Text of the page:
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Five Minutes Matter: First Impressions with Marta Hatzell

May 1, 2018

You can learn a lot about someone in just five minutes, and first impressions can leave a lasting impact. Sometimes, it only takes five minutes to learn something new, connect over shared interests, or change a person’s mind. It’s just enough time to leave an indelible mark that can last a lifetime. 

Today, we sat down with Marta Hatzell, assistant professor of mechanical engineering, for five minutes to see what we could discover.

 

Water purification is one of today’s greatest healthcare crises, and rightly so—more than 800 million people around the world don’t have access to safe drinking water. There are dozens of ways that one can go about producing clean water, from desalination to chlorination, and everyone has an opinion on which is best.

Marta Hatzell, assistant professor in the Woodruff School of Mechanical Engineering, has her own  theory: using electrochemistry might just be the perfect solution. Electrochemistry is the study of chemical processes that cause electrons to move. Through recovery of low-grade waste heat, Hatzell hopes to discover new thermodynamic cycles that will utilize the heat generated by electricity, as well as the electrical charges of molecules in unclean water to desalinate and clean it.

Even beyond purifying water, Hatzell believes that with further development, electrochemical technologies will be able to perform tasks that are currently completed through thermal processes, such as creating fuels. Her research team in the WATER Lab deals with purifying water, as well as creating a specific type of fuel: fertilizer, which fuels plants and therefore the rest of the organisms on Earth. The development of a more environmentally-conscious method of fertilizer production could decrease greenhouse gas emission and encourage sustainable agriculture.

“The price of electricity is decreasing, so we can now easily access it, and we want to figure out if there are better and more creative ways to use those electrons than just sending them to our homes,” said Hatzell. “Can we make fertilizer from electricity? Can we clean water using electricity?”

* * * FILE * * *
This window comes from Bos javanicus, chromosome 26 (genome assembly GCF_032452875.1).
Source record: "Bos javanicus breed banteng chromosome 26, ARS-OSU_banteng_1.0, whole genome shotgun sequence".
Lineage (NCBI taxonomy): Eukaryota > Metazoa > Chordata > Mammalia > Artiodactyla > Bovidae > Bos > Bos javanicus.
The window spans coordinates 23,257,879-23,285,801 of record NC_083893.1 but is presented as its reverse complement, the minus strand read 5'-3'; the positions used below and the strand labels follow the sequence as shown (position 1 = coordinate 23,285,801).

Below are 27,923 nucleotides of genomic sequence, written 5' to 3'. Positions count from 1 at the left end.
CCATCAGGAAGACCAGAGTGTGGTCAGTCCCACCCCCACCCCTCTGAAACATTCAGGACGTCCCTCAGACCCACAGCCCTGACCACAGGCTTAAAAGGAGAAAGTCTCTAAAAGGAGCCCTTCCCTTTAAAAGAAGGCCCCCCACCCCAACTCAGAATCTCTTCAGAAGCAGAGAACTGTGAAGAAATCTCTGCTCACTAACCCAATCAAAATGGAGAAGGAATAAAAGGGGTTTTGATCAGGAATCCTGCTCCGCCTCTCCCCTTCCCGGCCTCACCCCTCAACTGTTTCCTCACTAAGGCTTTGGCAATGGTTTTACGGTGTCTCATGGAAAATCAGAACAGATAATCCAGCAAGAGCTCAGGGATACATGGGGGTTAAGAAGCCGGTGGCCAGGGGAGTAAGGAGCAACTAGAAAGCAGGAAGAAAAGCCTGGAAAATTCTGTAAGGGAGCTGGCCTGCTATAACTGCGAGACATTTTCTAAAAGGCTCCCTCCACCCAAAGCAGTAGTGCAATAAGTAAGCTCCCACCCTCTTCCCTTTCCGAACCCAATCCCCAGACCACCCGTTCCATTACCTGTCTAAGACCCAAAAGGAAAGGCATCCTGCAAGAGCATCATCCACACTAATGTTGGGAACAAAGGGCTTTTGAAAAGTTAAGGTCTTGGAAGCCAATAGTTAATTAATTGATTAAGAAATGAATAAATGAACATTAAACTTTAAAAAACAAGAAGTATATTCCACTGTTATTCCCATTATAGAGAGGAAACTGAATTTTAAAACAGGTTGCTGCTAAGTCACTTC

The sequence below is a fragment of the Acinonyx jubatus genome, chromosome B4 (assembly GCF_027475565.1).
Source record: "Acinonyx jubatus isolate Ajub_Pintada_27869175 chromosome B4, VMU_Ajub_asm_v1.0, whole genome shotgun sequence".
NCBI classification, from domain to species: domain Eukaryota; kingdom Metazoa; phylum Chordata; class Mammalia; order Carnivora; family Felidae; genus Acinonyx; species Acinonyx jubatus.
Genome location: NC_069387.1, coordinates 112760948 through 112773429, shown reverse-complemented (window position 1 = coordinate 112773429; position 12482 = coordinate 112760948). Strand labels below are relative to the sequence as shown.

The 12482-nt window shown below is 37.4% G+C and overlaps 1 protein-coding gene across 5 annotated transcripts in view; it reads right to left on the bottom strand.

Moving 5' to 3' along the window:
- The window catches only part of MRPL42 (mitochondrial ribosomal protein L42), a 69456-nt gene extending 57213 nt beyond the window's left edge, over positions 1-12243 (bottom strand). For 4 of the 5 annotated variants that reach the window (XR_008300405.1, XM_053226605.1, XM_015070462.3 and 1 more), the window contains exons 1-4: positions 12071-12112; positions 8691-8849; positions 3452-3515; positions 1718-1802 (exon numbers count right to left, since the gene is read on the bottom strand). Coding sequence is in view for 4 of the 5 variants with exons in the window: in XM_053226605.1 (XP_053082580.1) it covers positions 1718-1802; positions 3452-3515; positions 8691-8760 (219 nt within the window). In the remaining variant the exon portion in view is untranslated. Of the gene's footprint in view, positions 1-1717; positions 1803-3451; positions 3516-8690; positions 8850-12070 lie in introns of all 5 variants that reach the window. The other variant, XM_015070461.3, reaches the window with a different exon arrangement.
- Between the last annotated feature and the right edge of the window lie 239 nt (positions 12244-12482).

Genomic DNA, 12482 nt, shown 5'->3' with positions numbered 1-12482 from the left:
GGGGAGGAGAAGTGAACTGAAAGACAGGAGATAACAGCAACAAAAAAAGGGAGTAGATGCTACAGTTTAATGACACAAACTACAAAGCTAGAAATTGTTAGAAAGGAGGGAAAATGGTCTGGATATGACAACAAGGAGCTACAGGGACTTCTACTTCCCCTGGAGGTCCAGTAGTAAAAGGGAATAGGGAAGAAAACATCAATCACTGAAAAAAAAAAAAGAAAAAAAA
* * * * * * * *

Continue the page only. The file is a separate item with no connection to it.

Hatzell says that she has always been fascinated with sustainability and energy. She fell in love with electrochemistry as an undergraduate researcher at Pennsylvania State University and throughout her journey has altered her focus as her interests within the field of electrochemistry have shifted.

“I wanted to do a Ph.D. focused on water because I thought that water is always going to be a large issue no matter where you are or who you are,” said Hatzell. “First I worked on fuel cells for fuel cell vehicles, and then transitioned to water treatment. Now we're going toward fertilizer production.”

Hatzell has only been on Georgia Tech’s faculty since 2015. Since then, she has managed to get her own lab up and running, and she even has a grant from the National Science Foundation backing her research. This money supports research to investigate low cost decentralized water treatment as a substitute for a large central water treatment plant in communities.

A decentralized water treatment system would help immensely in situations such as the one that has been afflicting Puerto Rico and other Caribbean islands in the wake of recent hurricanes. Since power outages have impeded the ability to clean and pump water to wherever it is needed, a decentralized system might provide a steady source of clean water in a situation where a central treatment center might have failed or been destroyed.

“We want to offer people decentralized water treatment that is easily powered with a battery device,” said Hatzell. “When power shortages occur, the community would be able to use backup power to clean water.”

Hatzell’s work has the potential to impact people all over the world. But she’s also making an impact closer to home through the classroom by empowering her students. Hatzell takes great satisfaction from teaching thermodynamics and electrochemical energy classes to a variety of engineering students.

“The defining moment is when I start to see students take ownership of the classroom,” said Hatzell. “When I can see it become more of a collaborative learning environment, that’s when I start to feel like teaching has really hit its stride.”

The coming years are sure to bring more effective solutions for clean water and fertilizer production, and Hatzell plans to be on the front lines of the research that will make it a reality.